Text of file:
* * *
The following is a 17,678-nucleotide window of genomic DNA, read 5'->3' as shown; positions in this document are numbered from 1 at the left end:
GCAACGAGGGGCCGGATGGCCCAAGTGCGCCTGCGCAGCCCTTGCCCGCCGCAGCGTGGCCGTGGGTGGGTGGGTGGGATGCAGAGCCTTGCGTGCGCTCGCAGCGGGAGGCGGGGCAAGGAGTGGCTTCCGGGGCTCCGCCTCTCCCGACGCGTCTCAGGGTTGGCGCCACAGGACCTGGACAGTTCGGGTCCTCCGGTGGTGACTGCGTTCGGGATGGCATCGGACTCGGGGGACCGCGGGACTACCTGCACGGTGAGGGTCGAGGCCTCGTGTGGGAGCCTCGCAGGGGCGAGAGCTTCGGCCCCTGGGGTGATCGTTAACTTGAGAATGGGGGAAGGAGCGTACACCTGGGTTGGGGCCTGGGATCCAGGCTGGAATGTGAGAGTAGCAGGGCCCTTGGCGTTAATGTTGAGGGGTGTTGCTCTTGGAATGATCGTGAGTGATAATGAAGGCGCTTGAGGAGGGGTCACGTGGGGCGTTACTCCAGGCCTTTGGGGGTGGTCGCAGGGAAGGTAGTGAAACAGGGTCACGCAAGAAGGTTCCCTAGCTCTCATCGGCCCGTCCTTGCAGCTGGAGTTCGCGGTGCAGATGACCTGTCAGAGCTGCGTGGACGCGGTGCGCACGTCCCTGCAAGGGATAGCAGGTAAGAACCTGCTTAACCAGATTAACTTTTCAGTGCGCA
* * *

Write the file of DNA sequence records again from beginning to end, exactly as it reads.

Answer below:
The following is a 17,678-nucleotide window of genomic DNA, read 5'->3' as shown; positions in this document are numbered from 1 at the left end:
GCAACGAGGGGCCGGATGGCCCAAGTGCGCCTGCGCAGCCCTTGCCCGCCGCAGCGTGGCCGTGGGTGGGTGGGTGGGATGCAGAGCCTTGCGTGCGCTCGCAGCGGGAGGCGGGGCAAGGAGTGGCTTCCGGGGCTCCGCCTCTCCCGACGCGTCTCAGGGTTGGCGCCACAGGACCTGGACAGTTCGGGTCCTCCGGTGGTGACTGCGTTCGGGATGGCATCGGACTCGGGGGACCGCGGGACTACCTGCACGGTGAGGGTCGAGGCCTCGTGTGGGAGCCTCGCAGGGGCGAGAGCTTCGGCCCCTGGGGTGATCGTTAACTTGAGAATGGGGGAAGGAGCGTACACCTGGGTTGGGGCCTGGGATCCAGGCTGGAATGTGAGAGTAGCAGGGCCCTTGGCGTTAATGTTGAGGGGTGTTGCTCTTGGAATGATCGTGAGTGATAATGAAGGCGCTTGAGGAGGGGTCACGTGGGGCGTTACTCCAGGCCTTTGGGGGTGGTCGCAGGGAAGGTAGTGAAACAGGGTCACGCAAGAAGGTTCCCTAGCTCTCATCGGCCCGTCCTTGCAGCTGGAGTTCGCGGTGCAGATGACCTGTCAGAGCTGCGTGGACGCGGTGCGCACGTCCCTGCAAGGGATAGCAGGTAAGAACCTGCTTAACCAGATTAACTTTTCAGTGCGCA